Petersham Bowling Club – one handpump, Young Henrys beer so far

Lord Dudley, Woolhara – one handpump, beers from the Badlands Brewery

Mojo Record Bar, City – one handpump, Young Henrys beer, only available Friday night and sometimes Saturday, check ahead

Redoak, City – one handpump, only occassionaly used, check before heading there although the other beers are worth a visit anyway

Bellvue Hotel, Paddington – real ale night every last Friday of the month with St Peters beer

Outside Sydney

Wig and Pen, Canberra – 6 handpumps with all beers brewed on premise

Albion Hotel, Newcastle – 2 handpumps, constantly changing beers

Grain Store, Newxastle – one handpump, Young Henrys and Murrays beers so far

Hunter Beer Co at Potters Hotel, Nalbuka, Hunter Valley – one handpump, only at weekends, beers brewed on premise

Let me know if you spot more handpumps in action in NSW (@wilsonscec on twitter or

My (Not Really) Near Death Extreme Beer Experience

When I see guys dressed up in Red Bull costumes jumping out of hot air balloons or walking a tightrope across the Grand Canyon I usually think “what an idiot.” Risking your life or serious injury for your hobby is just a little bit over the top.

I’m allergic to seafood, so when a local brewery in conjunction with one of my favourite beer websites brought out a beer made with oysters and mussels I didn’t plan to taste it. To be up front it wouldn’t kill me, the allergy is very unpleasant but not anaphylactic. But would I really want to go through it just to taste a beer…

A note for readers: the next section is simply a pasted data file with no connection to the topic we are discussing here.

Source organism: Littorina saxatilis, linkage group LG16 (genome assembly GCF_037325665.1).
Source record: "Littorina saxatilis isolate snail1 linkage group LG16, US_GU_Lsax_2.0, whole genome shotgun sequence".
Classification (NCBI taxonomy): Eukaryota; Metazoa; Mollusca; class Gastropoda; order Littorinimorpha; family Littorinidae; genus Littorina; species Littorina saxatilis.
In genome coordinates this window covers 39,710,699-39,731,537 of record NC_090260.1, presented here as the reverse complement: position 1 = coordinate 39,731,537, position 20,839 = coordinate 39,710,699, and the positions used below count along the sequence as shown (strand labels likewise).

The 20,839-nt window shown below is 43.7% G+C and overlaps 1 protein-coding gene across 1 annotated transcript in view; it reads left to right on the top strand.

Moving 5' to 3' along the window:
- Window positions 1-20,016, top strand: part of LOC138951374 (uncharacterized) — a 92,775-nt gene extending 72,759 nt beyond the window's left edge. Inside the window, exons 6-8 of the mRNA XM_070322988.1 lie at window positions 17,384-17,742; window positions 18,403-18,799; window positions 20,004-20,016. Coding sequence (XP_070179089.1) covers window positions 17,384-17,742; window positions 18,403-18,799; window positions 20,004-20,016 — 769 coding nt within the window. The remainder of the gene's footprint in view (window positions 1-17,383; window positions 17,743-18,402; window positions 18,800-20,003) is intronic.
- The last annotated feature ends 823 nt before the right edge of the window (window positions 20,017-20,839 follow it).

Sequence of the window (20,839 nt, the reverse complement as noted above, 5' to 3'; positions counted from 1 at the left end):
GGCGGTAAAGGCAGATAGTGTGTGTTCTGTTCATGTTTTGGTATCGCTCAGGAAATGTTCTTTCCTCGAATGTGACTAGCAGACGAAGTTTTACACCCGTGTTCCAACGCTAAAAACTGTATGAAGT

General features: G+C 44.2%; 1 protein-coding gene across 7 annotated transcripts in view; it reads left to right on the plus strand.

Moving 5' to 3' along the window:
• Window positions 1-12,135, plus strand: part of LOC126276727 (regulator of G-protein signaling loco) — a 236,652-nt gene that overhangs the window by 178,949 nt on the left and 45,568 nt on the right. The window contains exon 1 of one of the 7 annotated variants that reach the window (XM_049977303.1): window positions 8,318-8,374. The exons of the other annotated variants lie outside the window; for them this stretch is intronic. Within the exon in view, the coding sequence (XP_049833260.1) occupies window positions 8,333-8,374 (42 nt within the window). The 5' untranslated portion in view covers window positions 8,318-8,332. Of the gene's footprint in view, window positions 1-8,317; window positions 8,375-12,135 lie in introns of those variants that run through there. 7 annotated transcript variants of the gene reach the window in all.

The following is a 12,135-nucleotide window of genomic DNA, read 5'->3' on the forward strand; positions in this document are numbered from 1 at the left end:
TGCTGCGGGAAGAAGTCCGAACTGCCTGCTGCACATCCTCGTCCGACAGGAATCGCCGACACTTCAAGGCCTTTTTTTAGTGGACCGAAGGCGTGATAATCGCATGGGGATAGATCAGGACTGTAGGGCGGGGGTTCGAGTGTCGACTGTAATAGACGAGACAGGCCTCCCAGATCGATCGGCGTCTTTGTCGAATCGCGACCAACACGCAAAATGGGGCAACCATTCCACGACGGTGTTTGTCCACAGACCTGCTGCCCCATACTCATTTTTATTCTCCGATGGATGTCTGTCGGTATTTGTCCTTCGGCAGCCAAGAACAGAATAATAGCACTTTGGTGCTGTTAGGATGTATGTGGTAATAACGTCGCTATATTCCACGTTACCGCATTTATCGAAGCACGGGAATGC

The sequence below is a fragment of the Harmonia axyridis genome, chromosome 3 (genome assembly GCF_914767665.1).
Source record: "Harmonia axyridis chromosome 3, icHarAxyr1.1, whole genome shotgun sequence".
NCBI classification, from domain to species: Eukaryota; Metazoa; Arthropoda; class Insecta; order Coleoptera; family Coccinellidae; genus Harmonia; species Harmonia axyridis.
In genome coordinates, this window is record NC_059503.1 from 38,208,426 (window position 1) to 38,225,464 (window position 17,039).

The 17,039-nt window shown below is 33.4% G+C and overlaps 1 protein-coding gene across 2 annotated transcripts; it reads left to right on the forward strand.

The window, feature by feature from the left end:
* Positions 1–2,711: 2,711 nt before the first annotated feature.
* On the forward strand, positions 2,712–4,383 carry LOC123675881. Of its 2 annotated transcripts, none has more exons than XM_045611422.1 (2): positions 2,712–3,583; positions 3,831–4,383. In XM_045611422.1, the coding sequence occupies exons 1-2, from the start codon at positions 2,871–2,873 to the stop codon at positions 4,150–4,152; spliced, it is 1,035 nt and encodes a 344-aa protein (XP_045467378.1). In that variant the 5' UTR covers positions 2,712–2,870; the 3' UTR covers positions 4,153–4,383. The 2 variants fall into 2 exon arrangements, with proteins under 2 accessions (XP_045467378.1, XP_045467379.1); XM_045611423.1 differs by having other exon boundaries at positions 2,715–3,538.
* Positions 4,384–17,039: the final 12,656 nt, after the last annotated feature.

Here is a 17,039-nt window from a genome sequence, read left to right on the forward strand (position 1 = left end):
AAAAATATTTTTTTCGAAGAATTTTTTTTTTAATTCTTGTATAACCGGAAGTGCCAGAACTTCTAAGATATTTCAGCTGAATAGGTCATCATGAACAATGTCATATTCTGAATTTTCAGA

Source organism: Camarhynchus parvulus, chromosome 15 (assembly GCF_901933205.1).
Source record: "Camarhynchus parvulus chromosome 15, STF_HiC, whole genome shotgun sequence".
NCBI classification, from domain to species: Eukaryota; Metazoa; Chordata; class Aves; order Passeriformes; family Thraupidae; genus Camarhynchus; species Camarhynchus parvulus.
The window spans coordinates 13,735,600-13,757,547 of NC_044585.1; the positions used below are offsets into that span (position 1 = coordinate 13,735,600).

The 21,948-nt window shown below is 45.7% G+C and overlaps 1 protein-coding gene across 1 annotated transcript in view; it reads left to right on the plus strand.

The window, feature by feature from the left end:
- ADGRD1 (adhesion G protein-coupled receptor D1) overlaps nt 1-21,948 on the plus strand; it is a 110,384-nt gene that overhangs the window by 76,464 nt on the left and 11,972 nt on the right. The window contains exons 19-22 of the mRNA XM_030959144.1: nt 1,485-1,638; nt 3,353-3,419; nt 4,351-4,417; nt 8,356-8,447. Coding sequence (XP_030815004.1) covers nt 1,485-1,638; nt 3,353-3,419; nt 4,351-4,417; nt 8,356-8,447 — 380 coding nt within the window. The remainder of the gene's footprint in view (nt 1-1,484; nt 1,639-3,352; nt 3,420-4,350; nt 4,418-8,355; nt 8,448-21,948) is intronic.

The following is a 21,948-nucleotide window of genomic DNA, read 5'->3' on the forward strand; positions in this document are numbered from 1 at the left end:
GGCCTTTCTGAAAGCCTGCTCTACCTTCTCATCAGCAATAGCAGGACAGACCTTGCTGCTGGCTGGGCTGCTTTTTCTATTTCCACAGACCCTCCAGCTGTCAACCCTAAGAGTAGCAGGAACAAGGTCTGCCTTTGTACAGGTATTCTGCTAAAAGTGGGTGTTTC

Well, maybe…

Epi Pen at the Ready

Epi-Pen at the Ready

Murray’s and the Crafty Pint’s Auld Bulgin’ Boysterous Bicep has been getting some pretty good feedback. It first appeared at last year’s Beervana as part of a brewery and media collaboration competition. It won the competition by a long way. A blackboard with the judges scores showed almost unanimous perfect marks.

It sure sounded like my kind of beer. A 10% smoked Belgian stout with 200 Port Stephens oysters, 200 blue mussels and 200 green-lipped mussels. Well certainly the 10% smoked Belgian stout part sounded like my kind of beer. The rest I could probably do without.

bicep 1

Wish me luck

On the nose the smoke dominates with hints of coffee and chocolate. A hint of iodine with the smoke makes me think of  of Islay Whisky and I’m reminded of the Ayrshire coast where I spent many summer holidays in my youth. The taste is heavier than expected with thick treacle and rum and raisin Old Jamaica chocolate. To finish there is dry tobacco, a touch of salt, coffee and a quite fresh, lingering orange peel bitterness.

The beer is smooth and complex and every sip reveals more character. Every sip to the bottom of the glass. At some point I obviously decided that quality of the beer was worth the risk to my health. I could have just had a sip or two, made the tasting notes and hoped for the best, instead I downed every last drop.

bicep 3